Tuesday, May 23, 2017
A Little History for Memorial Day
After more than forty years, many of the “little stories” about the Vietnam War have been lost. That’s too bad because I suspect George Santayana was right: “Those who cannot remember the past are doomed to repeat it.”
Thus, when a friend, who was a medic in the secret war in Laos in the early 1960s, offered me his notes, I was thrilled. As a medic, my friend treated men covered with hundreds of leeches, a baby monkey, and Hmong children with yaws and vitamin A deficiency besides lots of wounded soldiers. He also received survival training in the Philippines, served as a medic for the Hmong general Vang Pao, and was sent home after he earned his fourth Purple Heart.
My problem is I’m not a historian. I write modern thrillers and mysteries with a woman protagonist, Sara Almquist, who is too young to have first-hand knowledge of the Vietnam era.
I decided to set the novel, titled Riddled with Clues, mainly at the VA Center in Albuquerque because my dog Bug and I are a pet therapy team there. We’ve met Vietnam era veterans in the rehab programs at this large VA center. Many homeless veterans also roam the campus and its over seventy buildings. I realized the convoluted nature of the layout of buildings would be great for a chase scene, and the veterans in rehab units could be the basis of colorful supporting characters in the book.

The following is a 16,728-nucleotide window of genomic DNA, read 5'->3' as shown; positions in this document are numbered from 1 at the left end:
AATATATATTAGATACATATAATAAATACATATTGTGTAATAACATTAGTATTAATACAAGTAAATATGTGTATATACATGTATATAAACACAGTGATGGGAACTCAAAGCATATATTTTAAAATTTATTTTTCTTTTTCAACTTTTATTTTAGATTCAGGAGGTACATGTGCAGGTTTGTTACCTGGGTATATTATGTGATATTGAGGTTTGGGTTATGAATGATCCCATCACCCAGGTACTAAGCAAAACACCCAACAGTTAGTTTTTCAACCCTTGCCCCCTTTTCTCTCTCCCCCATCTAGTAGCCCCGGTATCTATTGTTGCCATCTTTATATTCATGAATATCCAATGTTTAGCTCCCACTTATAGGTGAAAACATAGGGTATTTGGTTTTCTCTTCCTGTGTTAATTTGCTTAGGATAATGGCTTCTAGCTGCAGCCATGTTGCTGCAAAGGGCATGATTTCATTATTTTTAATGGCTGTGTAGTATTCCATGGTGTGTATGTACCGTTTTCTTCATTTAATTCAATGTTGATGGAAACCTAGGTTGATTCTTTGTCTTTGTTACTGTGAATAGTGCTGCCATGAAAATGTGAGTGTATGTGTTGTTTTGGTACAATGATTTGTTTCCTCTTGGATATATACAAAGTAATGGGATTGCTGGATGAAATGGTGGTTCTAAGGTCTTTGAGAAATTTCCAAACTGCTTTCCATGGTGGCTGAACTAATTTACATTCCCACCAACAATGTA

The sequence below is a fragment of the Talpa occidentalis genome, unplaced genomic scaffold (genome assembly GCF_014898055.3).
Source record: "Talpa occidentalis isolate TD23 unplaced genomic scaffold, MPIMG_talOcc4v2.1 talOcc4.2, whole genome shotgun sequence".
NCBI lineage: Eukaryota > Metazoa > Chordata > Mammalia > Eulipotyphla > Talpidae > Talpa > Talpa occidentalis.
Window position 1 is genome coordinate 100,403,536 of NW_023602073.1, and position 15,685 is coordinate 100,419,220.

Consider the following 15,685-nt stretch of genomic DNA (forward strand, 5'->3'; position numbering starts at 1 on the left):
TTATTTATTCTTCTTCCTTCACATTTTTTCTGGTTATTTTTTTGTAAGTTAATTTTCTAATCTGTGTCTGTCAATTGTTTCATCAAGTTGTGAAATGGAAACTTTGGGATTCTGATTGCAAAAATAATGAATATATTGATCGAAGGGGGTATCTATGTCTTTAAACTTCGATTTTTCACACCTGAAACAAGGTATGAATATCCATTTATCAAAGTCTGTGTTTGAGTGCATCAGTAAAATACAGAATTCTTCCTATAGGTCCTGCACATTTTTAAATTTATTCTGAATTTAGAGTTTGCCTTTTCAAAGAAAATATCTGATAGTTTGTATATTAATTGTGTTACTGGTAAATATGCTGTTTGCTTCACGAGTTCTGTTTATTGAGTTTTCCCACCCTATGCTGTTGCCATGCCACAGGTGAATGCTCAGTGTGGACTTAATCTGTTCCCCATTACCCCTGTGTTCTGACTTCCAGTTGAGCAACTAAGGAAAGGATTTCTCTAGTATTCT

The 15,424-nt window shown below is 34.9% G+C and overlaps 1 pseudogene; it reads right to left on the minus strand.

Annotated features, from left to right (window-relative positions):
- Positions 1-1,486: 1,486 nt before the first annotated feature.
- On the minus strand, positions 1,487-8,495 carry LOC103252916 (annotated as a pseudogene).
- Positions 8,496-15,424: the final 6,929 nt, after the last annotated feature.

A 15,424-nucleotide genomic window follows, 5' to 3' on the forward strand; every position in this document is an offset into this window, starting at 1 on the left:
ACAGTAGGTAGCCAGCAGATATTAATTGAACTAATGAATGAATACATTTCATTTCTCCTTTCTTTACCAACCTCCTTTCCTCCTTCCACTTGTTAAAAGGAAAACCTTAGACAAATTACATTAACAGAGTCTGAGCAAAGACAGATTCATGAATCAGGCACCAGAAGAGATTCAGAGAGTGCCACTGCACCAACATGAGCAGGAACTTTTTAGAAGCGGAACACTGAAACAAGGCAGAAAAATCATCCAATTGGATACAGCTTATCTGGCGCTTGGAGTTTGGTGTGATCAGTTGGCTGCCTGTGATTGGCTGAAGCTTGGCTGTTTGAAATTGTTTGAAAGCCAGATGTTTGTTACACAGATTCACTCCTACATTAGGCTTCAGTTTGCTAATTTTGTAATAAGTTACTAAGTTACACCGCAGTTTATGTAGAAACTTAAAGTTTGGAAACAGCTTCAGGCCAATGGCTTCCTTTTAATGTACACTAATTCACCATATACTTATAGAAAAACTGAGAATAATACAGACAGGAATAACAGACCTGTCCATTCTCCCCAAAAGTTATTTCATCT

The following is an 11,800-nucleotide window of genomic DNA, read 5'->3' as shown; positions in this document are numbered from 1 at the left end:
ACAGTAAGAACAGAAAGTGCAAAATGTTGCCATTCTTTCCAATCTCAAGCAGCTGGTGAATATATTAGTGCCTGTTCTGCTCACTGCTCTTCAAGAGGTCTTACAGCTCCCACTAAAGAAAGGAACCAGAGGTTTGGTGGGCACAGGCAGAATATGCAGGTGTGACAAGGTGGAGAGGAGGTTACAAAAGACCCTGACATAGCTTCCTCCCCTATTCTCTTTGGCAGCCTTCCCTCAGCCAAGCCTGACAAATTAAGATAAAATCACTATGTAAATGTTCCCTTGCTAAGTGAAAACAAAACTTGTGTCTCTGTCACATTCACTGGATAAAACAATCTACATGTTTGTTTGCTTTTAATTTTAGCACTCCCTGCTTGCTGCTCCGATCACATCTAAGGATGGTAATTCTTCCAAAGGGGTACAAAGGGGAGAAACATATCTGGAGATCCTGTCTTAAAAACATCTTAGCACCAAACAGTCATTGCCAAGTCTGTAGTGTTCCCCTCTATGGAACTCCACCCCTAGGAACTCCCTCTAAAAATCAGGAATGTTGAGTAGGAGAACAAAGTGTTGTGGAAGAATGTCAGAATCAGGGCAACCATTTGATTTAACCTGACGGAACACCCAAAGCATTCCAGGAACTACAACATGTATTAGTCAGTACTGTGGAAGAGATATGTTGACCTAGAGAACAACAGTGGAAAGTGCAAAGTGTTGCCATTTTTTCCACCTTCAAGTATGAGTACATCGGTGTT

Are you curious how I used the notes? Sara, a scientific consultant for the State Department, gets a mysterious summons to the VA in her hometown of Albuquerque. She discovers Xave Zack (her old friend from previous novels – Ignore the Pain and Malignancy) was seriously injured while tracking drug smugglers. He hands her a note he received before his accident. The note is signed by “Red from Udon Thani.” However, he doesn’t know anyone called Red, and the last time he was in Udon Thani was during the Vietnam War.
Xave proceeds to tell her potentially relevant details from his wartime experiences in Laos. (The experiences are all based on my real friend’s adventures). After Sara listens to his rambling tale of all the possibilities, both are assaulted. Xave is left comatose. Sara must determine whether the attacks were related to events during the war fifty years ago or to the modern-day drug trade. As she struggles to survive, she questions who to trust: the local cops, her absent best friend, the FBI, or a homeless veteran who leaves puzzling riddles as clues.
Sound exciting? I hope so. Wouldn't it make great reading over the Memorial Day weekend?
I also hope you’ll gather “historical” information from older friends and relatives and use the details in your writing.